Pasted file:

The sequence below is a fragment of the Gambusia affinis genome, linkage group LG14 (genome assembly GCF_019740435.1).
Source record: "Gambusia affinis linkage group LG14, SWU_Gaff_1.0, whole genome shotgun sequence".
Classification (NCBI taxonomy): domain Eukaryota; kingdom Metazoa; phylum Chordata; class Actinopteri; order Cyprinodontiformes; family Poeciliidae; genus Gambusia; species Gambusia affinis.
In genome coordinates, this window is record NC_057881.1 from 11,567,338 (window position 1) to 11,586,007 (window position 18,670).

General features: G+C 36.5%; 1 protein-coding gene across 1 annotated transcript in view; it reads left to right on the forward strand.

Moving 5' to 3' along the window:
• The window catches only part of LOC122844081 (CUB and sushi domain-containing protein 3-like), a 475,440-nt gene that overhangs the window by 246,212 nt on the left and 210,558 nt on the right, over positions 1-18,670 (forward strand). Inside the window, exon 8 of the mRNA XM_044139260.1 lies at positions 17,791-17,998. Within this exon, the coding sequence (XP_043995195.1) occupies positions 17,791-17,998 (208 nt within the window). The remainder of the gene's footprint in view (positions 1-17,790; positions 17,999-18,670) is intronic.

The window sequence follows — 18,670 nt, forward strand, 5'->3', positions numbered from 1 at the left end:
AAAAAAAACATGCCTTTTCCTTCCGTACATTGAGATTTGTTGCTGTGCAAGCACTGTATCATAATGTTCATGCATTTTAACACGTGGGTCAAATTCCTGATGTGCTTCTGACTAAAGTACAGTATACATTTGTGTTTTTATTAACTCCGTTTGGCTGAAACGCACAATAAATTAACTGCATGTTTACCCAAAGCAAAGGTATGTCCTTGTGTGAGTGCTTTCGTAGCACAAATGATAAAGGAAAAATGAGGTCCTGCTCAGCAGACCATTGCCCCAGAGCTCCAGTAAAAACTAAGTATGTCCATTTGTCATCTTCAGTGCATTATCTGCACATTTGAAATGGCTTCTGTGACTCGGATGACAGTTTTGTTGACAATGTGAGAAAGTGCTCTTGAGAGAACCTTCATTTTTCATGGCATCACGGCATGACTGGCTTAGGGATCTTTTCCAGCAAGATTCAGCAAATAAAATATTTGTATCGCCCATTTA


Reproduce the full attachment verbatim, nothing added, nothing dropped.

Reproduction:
The sequence below is a fragment of the Gambusia affinis genome, linkage group LG14 (genome assembly GCF_019740435.1).
Source record: "Gambusia affinis linkage group LG14, SWU_Gaff_1.0, whole genome shotgun sequence".
Classification (NCBI taxonomy): domain Eukaryota; kingdom Metazoa; phylum Chordata; class Actinopteri; order Cyprinodontiformes; family Poeciliidae; genus Gambusia; species Gambusia affinis.
In genome coordinates, this window is record NC_057881.1 from 11,567,338 (window position 1) to 11,586,007 (window position 18,670).

General features: G+C 36.5%; 1 protein-coding gene across 1 annotated transcript in view; it reads left to right on the forward strand.

Moving 5' to 3' along the window:
• The window catches only part of LOC122844081 (CUB and sushi domain-containing protein 3-like), a 475,440-nt gene that overhangs the window by 246,212 nt on the left and 210,558 nt on the right, over positions 1-18,670 (forward strand). Inside the window, exon 8 of the mRNA XM_044139260.1 lies at positions 17,791-17,998. Within this exon, the coding sequence (XP_043995195.1) occupies positions 17,791-17,998 (208 nt within the window). The remainder of the gene's footprint in view (positions 1-17,790; positions 17,999-18,670) is intronic.

The window sequence follows — 18,670 nt, forward strand, 5'->3', positions numbered from 1 at the left end:
AAAAAAAACATGCCTTTTCCTTCCGTACATTGAGATTTGTTGCTGTGCAAGCACTGTATCATAATGTTCATGCATTTTAACACGTGGGTCAAATTCCTGATGTGCTTCTGACTAAAGTACAGTATACATTTGTGTTTTTATTAACTCCGTTTGGCTGAAACGCACAATAAATTAACTGCATGTTTACCCAAAGCAAAGGTATGTCCTTGTGTGAGTGCTTTCGTAGCACAAATGATAAAGGAAAAATGAGGTCCTGCTCAGCAGACCATTGCCCCAGAGCTCCAGTAAAAACTAAGTATGTCCATTTGTCATCTTCAGTGCATTATCTGCACATTTGAAATGGCTTCTGTGACTCGGATGACAGTTTTGTTGACAATGTGAGAAAGTGCTCTTGAGAGAACCTTCATTTTTCATGGCATCACGGCATGACTGGCTTAGGGATCTTTTCCAGCAAGATTCAGCAAATAAAATATTTGTATCGCCCATTTA